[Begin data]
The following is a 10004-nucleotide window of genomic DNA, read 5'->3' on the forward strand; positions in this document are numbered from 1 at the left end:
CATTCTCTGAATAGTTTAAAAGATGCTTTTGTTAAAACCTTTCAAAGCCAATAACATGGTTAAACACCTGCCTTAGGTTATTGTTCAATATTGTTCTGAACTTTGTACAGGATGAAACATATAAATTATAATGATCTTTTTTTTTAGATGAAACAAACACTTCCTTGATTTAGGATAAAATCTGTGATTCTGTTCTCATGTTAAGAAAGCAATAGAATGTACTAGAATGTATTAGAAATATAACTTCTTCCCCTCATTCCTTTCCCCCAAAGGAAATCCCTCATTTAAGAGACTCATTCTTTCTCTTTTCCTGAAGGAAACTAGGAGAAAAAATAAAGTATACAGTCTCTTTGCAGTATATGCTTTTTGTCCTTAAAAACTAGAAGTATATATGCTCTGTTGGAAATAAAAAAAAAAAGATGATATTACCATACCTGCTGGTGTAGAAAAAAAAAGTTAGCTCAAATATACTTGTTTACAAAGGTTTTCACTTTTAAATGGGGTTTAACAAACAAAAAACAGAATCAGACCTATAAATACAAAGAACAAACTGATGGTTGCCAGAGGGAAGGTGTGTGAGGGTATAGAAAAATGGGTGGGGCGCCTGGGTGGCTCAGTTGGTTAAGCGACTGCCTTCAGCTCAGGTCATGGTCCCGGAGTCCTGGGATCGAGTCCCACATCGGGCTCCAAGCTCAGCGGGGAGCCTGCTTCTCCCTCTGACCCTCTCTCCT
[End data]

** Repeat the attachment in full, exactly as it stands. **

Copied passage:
The following is a 10004-nucleotide window of genomic DNA, read 5'->3' on the forward strand; positions in this document are numbered from 1 at the left end:
CATTCTCTGAATAGTTTAAAAGATGCTTTTGTTAAAACCTTTCAAAGCCAATAACATGGTTAAACACCTGCCTTAGGTTATTGTTCAATATTGTTCTGAACTTTGTACAGGATGAAACATATAAATTATAATGATCTTTTTTTTTAGATGAAACAAACACTTCCTTGATTTAGGATAAAATCTGTGATTCTGTTCTCATGTTAAGAAAGCAATAGAATGTACTAGAATGTATTAGAAATATAACTTCTTCCCCTCATTCCTTTCCCCCAAAGGAAATCCCTCATTTAAGAGACTCATTCTTTCTCTTTTCCTGAAGGAAACTAGGAGAAAAAATAAAGTATACAGTCTCTTTGCAGTATATGCTTTTTGTCCTTAAAAACTAGAAGTATATATGCTCTGTTGGAAATAAAAAAAAAAAGATGATATTACCATACCTGCTGGTGTAGAAAAAAAAAGTTAGCTCAAATATACTTGTTTACAAAGGTTTTCACTTTTAAATGGGGTTTAACAAACAAAAAACAGAATCAGACCTATAAATACAAAGAACAAACTGATGGTTGCCAGAGGGAAGGTGTGTGAGGGTATAGAAAAATGGGTGGGGCGCCTGGGTGGCTCAGTTGGTTAAGCGACTGCCTTCAGCTCAGGTCATGGTCCCGGAGTCCTGGGATCGAGTCCCACATCGGGCTCCAAGCTCAGCGGGGAGCCTGCTTCTCCCTCTGACCCTCTCTCCT